Tag Archives: Mandatory Death Penalty

High Court re-sentences a third murder offender to life imprisonment

Justice Choo Han Teck

Singapore’s High Court exercised its discretion today, sentencing Gopinathan Nair to life imprisonment with caning instead of the death penalty.

Gopinathan was initially convicted of murder under section 300(a) of the Penal Code in March 2012. The High Court then sentenced him to death under the old mandatory death penalty regime.

His appeal was dismissed by the Court of Appeal in September 2012. However, the Court did find that there were doubts as to whether he had an intent to kill, an element required under section 300(a). He was therefore found guilty of murder under section 300(c) of the Penal Code instead.

The Court also found that there was some element of provocation involved, although this was not enough for Gopinathan to qualify for the defence of provocation.

Under Singapore’s new death penalty laws, existing death row inmates, who have been convicted for murder under sections 300(b) to (d) of the Penal Code, will have an opportunity to have their sentence reviewed by the Court. Judges can either choose to uphold the death penalty, or substitute it with a sentence of life imprisonment with caning.

Gopitnathan’s case is the third case to have undergone such a review this year.

In his re-sentencing hearing this morning, Deputy Public Prosecutor (DPP) Adrian Loo told the Court that the Prosecution did not object to defence counsel’s submission that a sentence of life imprisonment in this case was appropriate.

Loo however, urged the Court to impose the maximum of 24 strokes of the cane, highlighting that in the previous two cases of Fabian Adiu Edwin and Jabing Kho, the Court also decided to impose the maximum of 24 strokes on top of a sentence of life imprisonment. The DPP submitted that this case was not dissimilar to the other two cases in that the crime was also committed in the course of a robbery.

In response, defence counsel Mr Shashi Nathan, argued that the Court should not impose the maximum of 24 strokes of the cane. This is because the two previous cases were different from the current case as unlike them, Gopinathan had not planned the robbery which led to the victim’s death. Furthermore, there was also some element of provocation involved, which should count as a mitigating factor in his favour.

After hearing submissions from both sides, Justice Choo Han Teck sentenced Gopinathan to life imprisonment with 18 strokes of the cane.

Article: Damien Chng

Photo: Supreme Court Singapore

Court Reviews Sentence for Murder Offender Under New Laws

Justice Chan Seng Onn

The High Court exercised its new discretionary powers for the first time in a murder case today. It sentenced Fabian Adiu Edwin to life imprisonment in place of the death penalty. Fabian had been convicted of murder under section 300(c) of the Penal Code in September 2011.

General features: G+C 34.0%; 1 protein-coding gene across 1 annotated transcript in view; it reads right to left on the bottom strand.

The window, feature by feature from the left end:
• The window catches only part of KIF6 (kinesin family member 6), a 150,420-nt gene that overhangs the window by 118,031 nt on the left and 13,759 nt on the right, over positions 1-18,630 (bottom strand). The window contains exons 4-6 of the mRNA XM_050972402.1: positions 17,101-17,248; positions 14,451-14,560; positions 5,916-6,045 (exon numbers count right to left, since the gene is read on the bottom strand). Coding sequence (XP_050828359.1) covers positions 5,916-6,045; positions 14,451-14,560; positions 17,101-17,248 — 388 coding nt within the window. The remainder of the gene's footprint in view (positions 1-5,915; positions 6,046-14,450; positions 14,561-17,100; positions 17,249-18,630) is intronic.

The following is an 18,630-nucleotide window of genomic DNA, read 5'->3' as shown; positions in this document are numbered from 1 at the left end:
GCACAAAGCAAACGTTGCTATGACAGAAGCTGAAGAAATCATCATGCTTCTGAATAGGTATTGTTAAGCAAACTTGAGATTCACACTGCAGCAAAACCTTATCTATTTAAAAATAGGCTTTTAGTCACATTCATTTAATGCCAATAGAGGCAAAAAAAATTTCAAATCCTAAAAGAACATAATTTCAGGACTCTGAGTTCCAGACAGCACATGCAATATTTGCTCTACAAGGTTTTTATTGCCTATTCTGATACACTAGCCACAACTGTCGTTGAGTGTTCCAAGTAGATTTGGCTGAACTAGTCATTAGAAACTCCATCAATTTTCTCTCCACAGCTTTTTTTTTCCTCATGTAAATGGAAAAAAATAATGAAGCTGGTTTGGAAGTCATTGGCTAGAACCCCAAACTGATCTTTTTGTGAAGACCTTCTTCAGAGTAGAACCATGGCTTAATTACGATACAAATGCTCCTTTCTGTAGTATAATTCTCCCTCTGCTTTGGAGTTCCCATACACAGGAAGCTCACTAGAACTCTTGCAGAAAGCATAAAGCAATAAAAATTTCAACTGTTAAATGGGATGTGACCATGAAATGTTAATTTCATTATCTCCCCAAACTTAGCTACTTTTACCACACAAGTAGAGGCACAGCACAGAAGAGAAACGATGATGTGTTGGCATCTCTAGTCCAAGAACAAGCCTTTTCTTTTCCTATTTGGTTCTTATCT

The decision follows recent amendments to Singapore’s death penalty regime. Under the new laws, the High Court can now choose between a sentence of life imprisonment with caning or the death penalty, in cases where a person is convicted under sections 300(b) to (d) of the Penal Code.

Fabian’s case is one such example. He was found guilty of culpable homicide amounting to murder under section 300(c) by the High Court in September 2011. His execution however, was stayed because of a government-led review of the laws relating to death penalty. The proposed changes were passed by parliament in 2012 and took effect in January 2013.

Under the new law, inmates who were earlier convicted under sections 300(b) to (d) of the Penal Code will have a chance to have their sentences reviewed by the High Court. Judges will have discretion to replace what was previously a mandatory sentence of death, with life imprisonment and caning.

In Court this morning, the Prosecution submitted that the appropriate test which the judge should use to determine if a sentence of death is warranted, is to look at whether Fabian’s crime has outraged the feelings of the community. Under this test, the Court should look at three broad factors – the seriousness of the offence, how widespread the criminal activity has become, and the need for deterrence.

The Prosecution highlighted that Fabian and his co-accused had armed themselves and the harm caused was severe because it resulted in the death of the deceased. Furthermore, in the last 10 years, there were 25 cases of robbery-cum murder, of which 4 occurred in 2008. As such, the Prosecution submitted that a deterrent sentence of death was warranted.

Defense Counsel, Anand Nalachandran however, argued that a death sentence should only be used as a last resort. He pointed out that all homicide offences are, by their nature, very serious and urged the Court to look at the circumstances surrounding the case.

Mr Nalachandran told the court that Fabian had been lured to Singapore to work at the age of 17 and that expert witnesses had testified that he had a sub-normal IQ. Further more, Fabian was only 18 years and 10 months old when he committed the offence – just above the legal limit for the death sentence to be imposed. Mr Nalachandran also said the death of the deceased was not an intended consequence.